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Any lingering hopes that The Flash might do something more with the fallout of Flashpoint were dashed for good this week. The series returned for its midseason premiere complete with a new opening sequence, one that shifts the focus from Flashpoint to the ongoing quest to prevent Iris’ murder. It’s not necessarily a bad status quo, but The Flash needed a bigger jolt coming into 2017 than this midseason premiere was able to offer.
While I was pretty positive on the state of the series after the midseason finale, it really started to sink in again with this episode just how much The Flash is spinning its wheels and retreading old ground in Season 3. Once again, there’s the looming threat posed by a speedster villain with an unknown identity and a mysterious connection to Team Flash. Once again, Barry is keeping secrets from his friends under the misguided belief that he needs to tackle his demons alone. And once again, there’s the prospect of Barry losing one of his loved ones in the season finale. The single most important goal right now should be proving to viewers how the remainder of Season 3 is going to be different, and “Borrowing Problems From the Future” didn’t do enough in that regard.
The one promising sign is that the writers chose not to dwell on Barry’s secrecy for very long. Rather than keep Iris in the dark for several episodes and then invite the inevitable emotional blowout when she finally learned the truth, Barry did the responsible thing and opened up. Sure, it took him a few weeks of hand-wringing and several sleepless nights, but at least he eventually did the right thing. It’s nice to be reminded every so often that Barry can learn from his mistakes and grow as a person, because he sure is good at ticking off his friends for hiding secrets.
One thing this episode made very clear is that the fateful night when Iris is killed is a moment that the show will be returning to many times over the course of the season. It’s basically the new “Barry’s mom’s death scene.” Maybe at some point all the time-traveling Flashes from that night and all the time-travelling Flashes from the park will get together for a Flash convention or something. But the idea here is that Barry and Cisco can keep revisiting that terrible moment and observe how it’s affected by the changes they make to the timeline.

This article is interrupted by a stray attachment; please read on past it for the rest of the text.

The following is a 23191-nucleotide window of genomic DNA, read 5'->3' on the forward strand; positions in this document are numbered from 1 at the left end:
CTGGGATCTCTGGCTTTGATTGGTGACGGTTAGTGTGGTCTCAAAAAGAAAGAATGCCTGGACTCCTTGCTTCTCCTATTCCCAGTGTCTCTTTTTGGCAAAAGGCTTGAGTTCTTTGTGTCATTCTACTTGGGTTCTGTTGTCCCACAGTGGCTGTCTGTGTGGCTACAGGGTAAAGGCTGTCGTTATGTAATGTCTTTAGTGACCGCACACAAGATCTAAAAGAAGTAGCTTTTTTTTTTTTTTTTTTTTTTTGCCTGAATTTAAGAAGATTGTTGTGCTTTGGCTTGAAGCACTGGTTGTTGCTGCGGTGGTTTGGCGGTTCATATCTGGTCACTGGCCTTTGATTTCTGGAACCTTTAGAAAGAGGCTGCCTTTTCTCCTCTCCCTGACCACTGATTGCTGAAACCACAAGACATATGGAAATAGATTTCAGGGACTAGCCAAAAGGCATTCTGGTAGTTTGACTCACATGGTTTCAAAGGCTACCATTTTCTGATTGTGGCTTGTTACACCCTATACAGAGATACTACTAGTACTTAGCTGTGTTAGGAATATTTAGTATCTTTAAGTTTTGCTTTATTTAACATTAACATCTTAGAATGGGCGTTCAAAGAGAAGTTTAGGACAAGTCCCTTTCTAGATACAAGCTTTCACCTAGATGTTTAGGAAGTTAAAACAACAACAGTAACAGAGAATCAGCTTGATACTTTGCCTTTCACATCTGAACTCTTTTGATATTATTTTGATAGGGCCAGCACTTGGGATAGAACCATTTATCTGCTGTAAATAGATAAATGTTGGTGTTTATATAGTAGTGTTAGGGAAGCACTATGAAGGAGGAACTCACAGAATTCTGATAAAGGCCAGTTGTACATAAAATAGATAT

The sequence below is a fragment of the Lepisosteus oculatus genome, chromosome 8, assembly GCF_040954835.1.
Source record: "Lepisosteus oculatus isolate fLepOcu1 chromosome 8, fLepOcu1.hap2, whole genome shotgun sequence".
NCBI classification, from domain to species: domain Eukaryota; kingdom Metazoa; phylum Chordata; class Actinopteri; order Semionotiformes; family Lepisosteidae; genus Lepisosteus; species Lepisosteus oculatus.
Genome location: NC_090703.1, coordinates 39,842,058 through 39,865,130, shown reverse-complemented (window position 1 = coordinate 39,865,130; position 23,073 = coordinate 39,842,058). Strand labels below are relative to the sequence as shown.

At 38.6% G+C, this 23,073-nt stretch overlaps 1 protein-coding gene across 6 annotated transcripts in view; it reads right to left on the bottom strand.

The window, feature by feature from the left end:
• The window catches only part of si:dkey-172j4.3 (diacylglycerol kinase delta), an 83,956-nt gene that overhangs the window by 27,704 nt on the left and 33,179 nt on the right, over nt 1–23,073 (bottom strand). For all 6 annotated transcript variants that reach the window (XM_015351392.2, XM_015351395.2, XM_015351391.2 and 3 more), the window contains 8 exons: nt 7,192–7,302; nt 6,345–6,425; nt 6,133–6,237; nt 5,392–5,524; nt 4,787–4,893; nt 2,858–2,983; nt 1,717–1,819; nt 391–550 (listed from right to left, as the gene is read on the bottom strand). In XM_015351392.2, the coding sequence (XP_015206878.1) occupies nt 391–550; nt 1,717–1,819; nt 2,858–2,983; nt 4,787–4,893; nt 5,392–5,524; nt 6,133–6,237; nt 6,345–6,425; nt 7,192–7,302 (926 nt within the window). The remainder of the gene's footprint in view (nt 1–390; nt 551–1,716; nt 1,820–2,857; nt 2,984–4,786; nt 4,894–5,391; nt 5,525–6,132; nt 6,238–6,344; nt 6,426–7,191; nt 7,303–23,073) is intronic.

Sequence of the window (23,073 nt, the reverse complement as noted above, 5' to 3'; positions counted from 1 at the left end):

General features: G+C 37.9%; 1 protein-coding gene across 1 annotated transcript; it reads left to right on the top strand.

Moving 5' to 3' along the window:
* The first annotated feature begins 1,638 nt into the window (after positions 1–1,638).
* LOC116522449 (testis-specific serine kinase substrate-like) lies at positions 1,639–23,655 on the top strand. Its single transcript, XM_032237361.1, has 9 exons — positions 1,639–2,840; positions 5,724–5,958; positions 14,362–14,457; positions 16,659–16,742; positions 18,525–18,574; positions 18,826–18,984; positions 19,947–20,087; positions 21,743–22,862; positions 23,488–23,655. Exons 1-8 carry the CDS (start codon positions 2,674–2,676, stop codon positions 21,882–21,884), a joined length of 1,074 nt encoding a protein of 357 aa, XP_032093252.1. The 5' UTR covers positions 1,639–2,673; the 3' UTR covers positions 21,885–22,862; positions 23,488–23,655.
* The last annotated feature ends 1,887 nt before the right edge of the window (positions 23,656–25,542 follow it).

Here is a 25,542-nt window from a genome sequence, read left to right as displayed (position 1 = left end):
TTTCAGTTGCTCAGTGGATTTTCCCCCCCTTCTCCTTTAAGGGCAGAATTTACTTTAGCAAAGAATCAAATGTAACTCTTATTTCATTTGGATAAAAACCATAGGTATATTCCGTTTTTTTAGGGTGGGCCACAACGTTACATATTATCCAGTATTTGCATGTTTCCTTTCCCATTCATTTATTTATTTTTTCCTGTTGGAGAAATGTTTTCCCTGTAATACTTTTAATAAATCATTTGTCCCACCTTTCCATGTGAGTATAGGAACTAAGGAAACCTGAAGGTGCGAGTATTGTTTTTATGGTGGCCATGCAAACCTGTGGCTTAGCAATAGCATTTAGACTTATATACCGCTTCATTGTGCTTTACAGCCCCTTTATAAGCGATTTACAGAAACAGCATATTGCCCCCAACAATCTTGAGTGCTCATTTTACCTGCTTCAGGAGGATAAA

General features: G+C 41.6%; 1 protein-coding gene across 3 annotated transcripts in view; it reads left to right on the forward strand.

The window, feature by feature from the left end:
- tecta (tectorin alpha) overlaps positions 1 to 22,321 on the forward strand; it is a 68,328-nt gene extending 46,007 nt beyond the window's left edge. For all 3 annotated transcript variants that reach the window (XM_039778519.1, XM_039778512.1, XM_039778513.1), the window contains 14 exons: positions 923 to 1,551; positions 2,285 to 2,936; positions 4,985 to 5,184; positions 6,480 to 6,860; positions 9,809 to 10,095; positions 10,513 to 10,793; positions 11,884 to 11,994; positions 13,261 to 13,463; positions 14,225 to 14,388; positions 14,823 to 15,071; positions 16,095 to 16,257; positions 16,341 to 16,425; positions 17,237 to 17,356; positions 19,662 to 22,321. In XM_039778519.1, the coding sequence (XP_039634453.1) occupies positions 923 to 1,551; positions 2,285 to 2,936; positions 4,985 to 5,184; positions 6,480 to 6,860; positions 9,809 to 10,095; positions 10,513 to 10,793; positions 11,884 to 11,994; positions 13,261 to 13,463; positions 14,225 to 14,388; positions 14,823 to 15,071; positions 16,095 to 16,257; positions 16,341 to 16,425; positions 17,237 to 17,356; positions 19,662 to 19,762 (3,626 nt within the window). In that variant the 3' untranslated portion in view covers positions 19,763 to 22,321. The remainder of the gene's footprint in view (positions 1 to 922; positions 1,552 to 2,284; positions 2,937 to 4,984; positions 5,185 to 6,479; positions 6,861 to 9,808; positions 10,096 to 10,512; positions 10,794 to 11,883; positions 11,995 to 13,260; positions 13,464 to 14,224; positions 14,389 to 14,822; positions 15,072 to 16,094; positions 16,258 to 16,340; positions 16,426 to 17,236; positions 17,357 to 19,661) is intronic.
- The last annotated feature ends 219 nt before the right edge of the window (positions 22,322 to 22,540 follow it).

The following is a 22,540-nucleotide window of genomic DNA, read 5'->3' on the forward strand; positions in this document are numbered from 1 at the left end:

Wherever this is going, I just hope the season is building to something bigger and more unpredictable than Barry racing Savitar for the fate of Iris. This Terminator 2-style “fate or free will” question needs to yield more interesting results.
While all this was unfolding, the episode also introduced a throwaway villain in the form of Plunder (Stephen Huszar). Plunder basically came across as Deadshot with a fancier gun. Said gun yielded a handful of neat, The Matrix-style bullet time scenes and a brief chase, but otherwise the character was completely unremarkable. Nor was Barry’s moral dilemma very compelling. The fact that he actually believed letting a serial robber run free would somehow prevent Iris’ life was downright asinine. Again, even after three years on the job, his judgment can be pretty spotty sometimes.
The nice thing about The Flash is that we can always count on the Team Flash dynamic to carry the day even when the show stumbles through storytelling missteps or lousy plot twists. This episode offered a pretty sluggish start to the new year, but there were plenty of small, strong scenes involving various Star Labs characters. Wally and Barry’s brotherly bond is growing stronger. It’s fun seeing Cisco (however reluctantly) form a closer bond with H.R. that recalls his friendship with Earth-2’s Harry. For his part, Harry showed a more vulnerable side as he struggled to get the STAR Labs Museum up and running and his latent inferiority complex bubbled to the surface. This is a character with a lot of layers yet to be revealed, though it looks as though next week’s episode will give it a serious go.
Caitlin’s growing connection with Julian was also a welcome addition to the mix. Both seem to be kindred spirits as they deal with the lingering trauma over being manipulated and used by Savitar. I was fairly disappointed with the obvious reveal that Julian was Alchemy, but the good news is that there seems to be a place on the show for Julian after Alchemy. Here’s hoping he doesn’t also turn out to be Savitar…